14 Oct, 13 | by BMJ
As part of the Dying Matters Awareness Week in the UK, we were all encouraged to talk openly about dying in an attempt to be more ready for it.  This is something that those working in specialties like palliative care encourage and embrace. But are we truthfully that willing to talk more about our working lives and what this entails when we are away from work? A palliative care nurse recently told me that she tried to avoid having conversations about her day job when she met people socially, because too often when she had gone into more detail she either got stuck in very heavy conversations and debates or would end up giving bereavement counselling.
What some of us in this line of profession are perhaps less ready for, is the following questions, when we are caught unawares or are meeting new people. Imagine you are at a wedding, or a charity event and have sat down next to complete strangers and are forced into a small talk situation.
“What job do you do?”
“I’m a doctor”
“What sort of doctor?”
“I’m a palliative care doctor.”
“What’s that? Palli… what?”
“We treat people who are dying and terminally ill. Our specialty deals with people in the last years of life, and we try to improve the quality of their living, focussing on what is important in the time that remains.”
“Oh, no that’s depressing…I don’t know how you can do that, I could never do that! How do you do it?”
“Well, it’s not all that depressing really, we actually focus on the positives, build relationships, and set our goals diff…”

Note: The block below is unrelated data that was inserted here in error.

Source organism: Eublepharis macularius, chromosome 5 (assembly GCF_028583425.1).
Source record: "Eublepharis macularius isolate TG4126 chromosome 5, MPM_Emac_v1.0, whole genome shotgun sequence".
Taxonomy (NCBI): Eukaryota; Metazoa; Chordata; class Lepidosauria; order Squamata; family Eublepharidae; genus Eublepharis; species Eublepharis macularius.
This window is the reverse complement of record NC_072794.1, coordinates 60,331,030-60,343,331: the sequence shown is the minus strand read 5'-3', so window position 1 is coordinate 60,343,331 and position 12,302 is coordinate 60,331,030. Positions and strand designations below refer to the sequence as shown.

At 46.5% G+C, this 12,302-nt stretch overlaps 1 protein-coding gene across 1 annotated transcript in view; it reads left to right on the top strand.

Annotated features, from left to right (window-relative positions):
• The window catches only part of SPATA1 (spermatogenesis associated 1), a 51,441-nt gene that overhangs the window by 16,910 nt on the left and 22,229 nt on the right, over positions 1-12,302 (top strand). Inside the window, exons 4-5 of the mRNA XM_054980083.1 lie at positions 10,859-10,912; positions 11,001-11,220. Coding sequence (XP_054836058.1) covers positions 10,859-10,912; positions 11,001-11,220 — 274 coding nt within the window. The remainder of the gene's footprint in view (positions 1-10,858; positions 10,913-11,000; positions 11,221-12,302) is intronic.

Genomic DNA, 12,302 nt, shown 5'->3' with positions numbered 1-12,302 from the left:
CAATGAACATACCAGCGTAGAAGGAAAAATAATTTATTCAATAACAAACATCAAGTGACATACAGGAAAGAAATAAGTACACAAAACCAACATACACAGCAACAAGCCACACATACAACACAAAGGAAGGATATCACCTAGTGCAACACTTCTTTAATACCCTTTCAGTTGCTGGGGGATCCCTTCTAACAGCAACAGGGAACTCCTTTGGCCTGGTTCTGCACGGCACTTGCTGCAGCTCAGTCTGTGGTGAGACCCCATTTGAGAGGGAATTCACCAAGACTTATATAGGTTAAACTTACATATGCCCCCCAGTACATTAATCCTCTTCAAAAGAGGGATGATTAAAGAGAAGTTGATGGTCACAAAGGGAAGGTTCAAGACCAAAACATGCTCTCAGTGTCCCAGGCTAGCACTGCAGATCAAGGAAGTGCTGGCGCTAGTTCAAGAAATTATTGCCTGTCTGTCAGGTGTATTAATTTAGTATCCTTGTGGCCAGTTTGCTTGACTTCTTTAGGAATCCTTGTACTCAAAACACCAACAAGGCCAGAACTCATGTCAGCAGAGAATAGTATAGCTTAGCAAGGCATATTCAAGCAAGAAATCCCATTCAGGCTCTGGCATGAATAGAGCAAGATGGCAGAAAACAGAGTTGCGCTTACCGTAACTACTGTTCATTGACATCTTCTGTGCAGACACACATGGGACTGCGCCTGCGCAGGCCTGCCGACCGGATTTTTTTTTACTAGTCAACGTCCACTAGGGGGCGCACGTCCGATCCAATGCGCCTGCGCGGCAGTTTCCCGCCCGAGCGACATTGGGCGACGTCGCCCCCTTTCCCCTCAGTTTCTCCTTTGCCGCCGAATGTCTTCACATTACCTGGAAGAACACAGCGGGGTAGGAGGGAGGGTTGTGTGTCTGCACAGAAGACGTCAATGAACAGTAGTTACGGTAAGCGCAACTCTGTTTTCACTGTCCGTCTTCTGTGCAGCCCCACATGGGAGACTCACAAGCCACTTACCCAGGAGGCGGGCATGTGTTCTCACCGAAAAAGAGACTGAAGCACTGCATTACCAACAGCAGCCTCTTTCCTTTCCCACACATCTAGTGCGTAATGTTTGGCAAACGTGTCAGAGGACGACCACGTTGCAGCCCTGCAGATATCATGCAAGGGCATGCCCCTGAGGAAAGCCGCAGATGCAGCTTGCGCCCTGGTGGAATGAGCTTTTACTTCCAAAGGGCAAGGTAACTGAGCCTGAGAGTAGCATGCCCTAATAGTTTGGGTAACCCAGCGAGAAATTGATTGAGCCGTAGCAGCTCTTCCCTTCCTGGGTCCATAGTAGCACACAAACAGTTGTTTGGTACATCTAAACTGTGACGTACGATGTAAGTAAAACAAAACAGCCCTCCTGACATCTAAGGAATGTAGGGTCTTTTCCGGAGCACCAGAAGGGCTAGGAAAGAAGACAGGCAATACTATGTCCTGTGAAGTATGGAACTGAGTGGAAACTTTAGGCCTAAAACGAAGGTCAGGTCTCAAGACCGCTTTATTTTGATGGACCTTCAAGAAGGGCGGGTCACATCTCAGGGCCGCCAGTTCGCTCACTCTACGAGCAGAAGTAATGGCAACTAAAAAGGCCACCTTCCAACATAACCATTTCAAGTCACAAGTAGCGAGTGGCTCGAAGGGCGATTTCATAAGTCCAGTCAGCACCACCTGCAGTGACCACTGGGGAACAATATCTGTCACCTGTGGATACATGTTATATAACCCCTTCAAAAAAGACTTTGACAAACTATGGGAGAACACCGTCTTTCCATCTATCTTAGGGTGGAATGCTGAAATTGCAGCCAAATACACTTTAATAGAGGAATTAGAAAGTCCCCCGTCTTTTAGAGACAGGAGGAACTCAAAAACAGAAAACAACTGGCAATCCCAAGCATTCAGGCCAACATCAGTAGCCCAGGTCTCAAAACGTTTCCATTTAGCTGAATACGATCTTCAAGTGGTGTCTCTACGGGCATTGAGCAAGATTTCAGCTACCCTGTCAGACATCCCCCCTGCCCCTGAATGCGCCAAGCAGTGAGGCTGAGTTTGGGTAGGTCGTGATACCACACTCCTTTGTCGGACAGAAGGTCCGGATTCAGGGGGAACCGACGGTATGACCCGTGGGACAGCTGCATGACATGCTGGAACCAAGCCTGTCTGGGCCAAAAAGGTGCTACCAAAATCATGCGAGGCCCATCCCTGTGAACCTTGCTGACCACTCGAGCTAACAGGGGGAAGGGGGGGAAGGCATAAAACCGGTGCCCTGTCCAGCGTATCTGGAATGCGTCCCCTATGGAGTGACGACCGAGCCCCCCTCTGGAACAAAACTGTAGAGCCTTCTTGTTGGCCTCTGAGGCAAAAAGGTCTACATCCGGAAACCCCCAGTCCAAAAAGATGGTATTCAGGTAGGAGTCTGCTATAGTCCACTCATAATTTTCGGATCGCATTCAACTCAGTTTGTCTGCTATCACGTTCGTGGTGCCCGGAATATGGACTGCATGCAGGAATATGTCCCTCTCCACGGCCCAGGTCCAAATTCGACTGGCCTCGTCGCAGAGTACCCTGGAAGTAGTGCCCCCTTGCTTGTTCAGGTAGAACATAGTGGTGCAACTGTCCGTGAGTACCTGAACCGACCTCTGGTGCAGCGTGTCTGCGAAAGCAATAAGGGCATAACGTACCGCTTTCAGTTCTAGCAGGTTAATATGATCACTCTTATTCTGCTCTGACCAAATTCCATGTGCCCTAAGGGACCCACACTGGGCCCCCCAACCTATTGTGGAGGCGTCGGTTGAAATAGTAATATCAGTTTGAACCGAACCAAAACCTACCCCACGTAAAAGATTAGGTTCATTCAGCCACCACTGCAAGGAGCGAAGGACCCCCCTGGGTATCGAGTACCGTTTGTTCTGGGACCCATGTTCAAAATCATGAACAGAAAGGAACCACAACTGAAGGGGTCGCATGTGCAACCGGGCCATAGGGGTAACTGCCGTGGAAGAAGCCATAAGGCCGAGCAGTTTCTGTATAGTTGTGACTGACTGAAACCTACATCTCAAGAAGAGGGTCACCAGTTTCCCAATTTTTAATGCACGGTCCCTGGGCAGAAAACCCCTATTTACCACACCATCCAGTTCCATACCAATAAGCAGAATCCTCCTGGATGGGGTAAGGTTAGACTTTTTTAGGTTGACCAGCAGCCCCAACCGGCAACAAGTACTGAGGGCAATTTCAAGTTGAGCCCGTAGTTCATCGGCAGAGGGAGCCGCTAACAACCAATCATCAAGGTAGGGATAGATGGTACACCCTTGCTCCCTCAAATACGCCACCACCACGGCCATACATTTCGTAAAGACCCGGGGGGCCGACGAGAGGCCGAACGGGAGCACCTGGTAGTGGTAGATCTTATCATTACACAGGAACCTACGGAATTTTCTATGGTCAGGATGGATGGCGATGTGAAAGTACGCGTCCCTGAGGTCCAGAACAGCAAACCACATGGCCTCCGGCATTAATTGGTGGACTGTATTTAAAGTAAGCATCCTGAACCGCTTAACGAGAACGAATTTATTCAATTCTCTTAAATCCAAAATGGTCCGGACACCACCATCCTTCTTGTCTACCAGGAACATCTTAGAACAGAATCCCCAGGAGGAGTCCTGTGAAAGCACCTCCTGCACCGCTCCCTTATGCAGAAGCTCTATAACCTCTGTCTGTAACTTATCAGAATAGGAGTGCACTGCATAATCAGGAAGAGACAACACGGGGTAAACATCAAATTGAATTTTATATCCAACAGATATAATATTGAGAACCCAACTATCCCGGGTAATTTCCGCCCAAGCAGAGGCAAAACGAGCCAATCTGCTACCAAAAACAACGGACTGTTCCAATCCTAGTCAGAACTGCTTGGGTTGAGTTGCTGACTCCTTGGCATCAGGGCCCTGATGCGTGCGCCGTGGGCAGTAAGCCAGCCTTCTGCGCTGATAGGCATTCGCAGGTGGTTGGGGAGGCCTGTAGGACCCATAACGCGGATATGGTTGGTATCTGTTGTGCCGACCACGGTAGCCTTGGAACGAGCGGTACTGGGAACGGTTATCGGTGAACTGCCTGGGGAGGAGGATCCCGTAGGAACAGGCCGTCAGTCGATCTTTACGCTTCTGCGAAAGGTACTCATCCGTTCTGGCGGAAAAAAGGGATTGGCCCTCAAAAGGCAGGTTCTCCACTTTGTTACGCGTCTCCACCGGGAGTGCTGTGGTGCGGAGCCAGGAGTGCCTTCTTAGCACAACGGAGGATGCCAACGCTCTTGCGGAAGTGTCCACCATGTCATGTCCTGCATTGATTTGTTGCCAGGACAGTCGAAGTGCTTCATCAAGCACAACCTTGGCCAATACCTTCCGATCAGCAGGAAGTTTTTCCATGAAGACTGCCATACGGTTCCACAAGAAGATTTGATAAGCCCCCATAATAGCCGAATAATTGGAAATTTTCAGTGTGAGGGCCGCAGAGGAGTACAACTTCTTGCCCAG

“Oh but it must be depressing, it’s just so awful…I don’t know how you do it? It must be a horrible job to have to do!”
The above conversation is one that many people working in healthcare, especially in oncology, palliative care, and hospices may be able to relate to. It depends of course on many things, and some of us are more skilful at traversing this potential minefield than others. I’m not. When people I have just met ask me what I do, I try to be careful how I phrase things appropriately to the given situation, but my adeptness can really vary.
Why is it then that palliative care, oncology, and hospice jobs do not readily afford their workers with a “get-out-of-job-conversations-swiftly card?” Especially given the fact that we are often quite outspoken about matters relating to death and dying in our work lives?
The answer is multi-faceted. Often, several thought processes happen at once, when the words palliative or hospice, or cancer, or any terminal illnesses for that matter have been mentioned in conversation. Firstly, there is for some a real expectation that such jobs must be depressing due to their proximity with advanced illness and dying, and therefore saying you “enjoy” your work can feel wrong or inappropriate within that context. Secondly, people will usually remember and sometimes recount stories about loved-ones in their own lives who have passed away. So getting into such depth can be quite a challenge during the first few minutes of a first encounter.